We’ve been dawdling at dinner, and the sun’s already going down as we jump back on the bike. We don’t know where to sleep tonight. It is not so easy to find a good place to camp, but in the dark – almost impossible… Since it is not too far to get back to the undisturbed place on the beach where we slept quietly two days before, we decide to go there again. Fortunately, today is a full moon, which gives us a better view on the abandoned road. At the beach, we have our problems to find the little dirt road that leads to the dunes. For half an hour, we go up and down until we finally find the little driveway. Fortunately, we are rewarded with the fact that we are now completely alone. We put up our camp and go naked swimming in the sea under the light of the full moon.
On the Farm
The next day, we want to make it back to Montevideo. Maybe we can take the ferry to Buenos Aires from there. On our way, we go back to Punta del Este. We want to visit Ignacio. However, he is too busy to take more than two minutes to talk to us. After we wait for him in vain for half an hour in the burning heat, we have to leave in order to make it to Montevideo. We had hoped for more exchange.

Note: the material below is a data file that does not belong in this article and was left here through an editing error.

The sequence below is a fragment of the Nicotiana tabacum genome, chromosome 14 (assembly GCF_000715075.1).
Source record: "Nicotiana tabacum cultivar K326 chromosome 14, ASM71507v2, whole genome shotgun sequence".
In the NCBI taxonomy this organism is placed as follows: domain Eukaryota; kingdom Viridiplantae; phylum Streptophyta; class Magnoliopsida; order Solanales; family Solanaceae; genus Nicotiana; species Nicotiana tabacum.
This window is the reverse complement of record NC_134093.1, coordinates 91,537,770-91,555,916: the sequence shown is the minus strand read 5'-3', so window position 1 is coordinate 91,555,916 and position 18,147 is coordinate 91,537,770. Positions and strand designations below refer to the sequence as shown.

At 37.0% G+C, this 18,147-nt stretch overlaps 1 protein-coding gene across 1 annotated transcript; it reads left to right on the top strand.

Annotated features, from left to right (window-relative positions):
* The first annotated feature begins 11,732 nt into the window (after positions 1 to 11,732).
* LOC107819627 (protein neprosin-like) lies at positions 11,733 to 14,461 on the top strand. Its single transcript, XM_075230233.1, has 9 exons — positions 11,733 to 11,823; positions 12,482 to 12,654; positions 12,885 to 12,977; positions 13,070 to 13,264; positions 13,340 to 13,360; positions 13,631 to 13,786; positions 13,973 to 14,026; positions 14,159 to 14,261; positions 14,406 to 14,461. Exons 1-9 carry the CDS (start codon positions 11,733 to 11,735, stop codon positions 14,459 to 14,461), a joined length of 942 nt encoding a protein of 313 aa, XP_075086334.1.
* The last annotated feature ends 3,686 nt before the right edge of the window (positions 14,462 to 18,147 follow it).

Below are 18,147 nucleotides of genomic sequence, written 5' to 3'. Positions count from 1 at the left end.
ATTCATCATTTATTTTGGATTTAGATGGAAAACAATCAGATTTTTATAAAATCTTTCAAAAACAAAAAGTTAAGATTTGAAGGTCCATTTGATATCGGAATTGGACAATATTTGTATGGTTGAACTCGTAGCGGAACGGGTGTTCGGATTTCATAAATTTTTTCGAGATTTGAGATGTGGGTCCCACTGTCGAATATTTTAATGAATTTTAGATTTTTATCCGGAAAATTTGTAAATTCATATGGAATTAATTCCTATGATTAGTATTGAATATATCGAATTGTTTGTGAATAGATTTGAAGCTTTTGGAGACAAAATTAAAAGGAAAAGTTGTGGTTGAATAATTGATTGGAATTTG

In Montevideo, a very positive surprise awaits us. Via the “iOverlander”-app, in which independent travellers can enter their overnight stays with recommendations, we find the organic farm of Matthias and his family. This is a place that we like from the beginning. We set up our tent in the garden, surrounded by well-fed dogs and cats that you only see very rarely in the streets. After that, we have some time to look around the yard. The diversity of vegetables and fruits that are grown here is amazing. In the middle of the more down-at-heel area around Montevideo, this place seems like a small oasis. As we talk to Matthias’ father, we learn that he acquired this land 45 years ago and converted it to today’s farm in 30 years of painstaking work. Quickly, we agree that we would like to stay another day. For dinner, we can buy excellent fresh eggs, fruit and vegetables directly from the farm.
The next day, it even gets better when Dora and Fritz suddenly turn around the corner. The two Swiss have crossed the Atlantic with us. We spend a nice evening together and hope that we don’t have to say goodbye to them for the last time.